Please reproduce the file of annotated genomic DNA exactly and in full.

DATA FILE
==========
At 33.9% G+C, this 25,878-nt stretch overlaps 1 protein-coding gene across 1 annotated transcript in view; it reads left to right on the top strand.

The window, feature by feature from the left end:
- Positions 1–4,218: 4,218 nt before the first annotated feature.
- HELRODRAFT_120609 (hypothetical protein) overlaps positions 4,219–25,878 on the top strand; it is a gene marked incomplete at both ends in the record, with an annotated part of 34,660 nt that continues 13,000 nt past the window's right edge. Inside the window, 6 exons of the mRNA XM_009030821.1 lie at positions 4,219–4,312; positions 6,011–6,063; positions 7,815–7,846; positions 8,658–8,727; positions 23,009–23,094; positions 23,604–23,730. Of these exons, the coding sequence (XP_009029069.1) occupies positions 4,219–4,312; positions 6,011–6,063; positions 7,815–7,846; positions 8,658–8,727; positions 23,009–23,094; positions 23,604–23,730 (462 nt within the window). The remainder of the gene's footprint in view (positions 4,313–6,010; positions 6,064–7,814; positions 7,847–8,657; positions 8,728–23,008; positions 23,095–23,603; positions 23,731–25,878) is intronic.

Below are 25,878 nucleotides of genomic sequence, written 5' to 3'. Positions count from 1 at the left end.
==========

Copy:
At 33.9% G+C, this 25,878-nt stretch overlaps 1 protein-coding gene across 1 annotated transcript in view; it reads left to right on the top strand.

The window, feature by feature from the left end:
- Positions 1–4,218: 4,218 nt before the first annotated feature.
- HELRODRAFT_120609 (hypothetical protein) overlaps positions 4,219–25,878 on the top strand; it is a gene marked incomplete at both ends in the record, with an annotated part of 34,660 nt that continues 13,000 nt past the window's right edge. Inside the window, 6 exons of the mRNA XM_009030821.1 lie at positions 4,219–4,312; positions 6,011–6,063; positions 7,815–7,846; positions 8,658–8,727; positions 23,009–23,094; positions 23,604–23,730. Of these exons, the coding sequence (XP_009029069.1) occupies positions 4,219–4,312; positions 6,011–6,063; positions 7,815–7,846; positions 8,658–8,727; positions 23,009–23,094; positions 23,604–23,730 (462 nt within the window). The remainder of the gene's footprint in view (positions 4,313–6,010; positions 6,064–7,814; positions 7,847–8,657; positions 8,728–23,008; positions 23,095–23,603; positions 23,731–25,878) is intronic.

Below are 25,878 nucleotides of genomic sequence, written 5' to 3'. Positions count from 1 at the left end.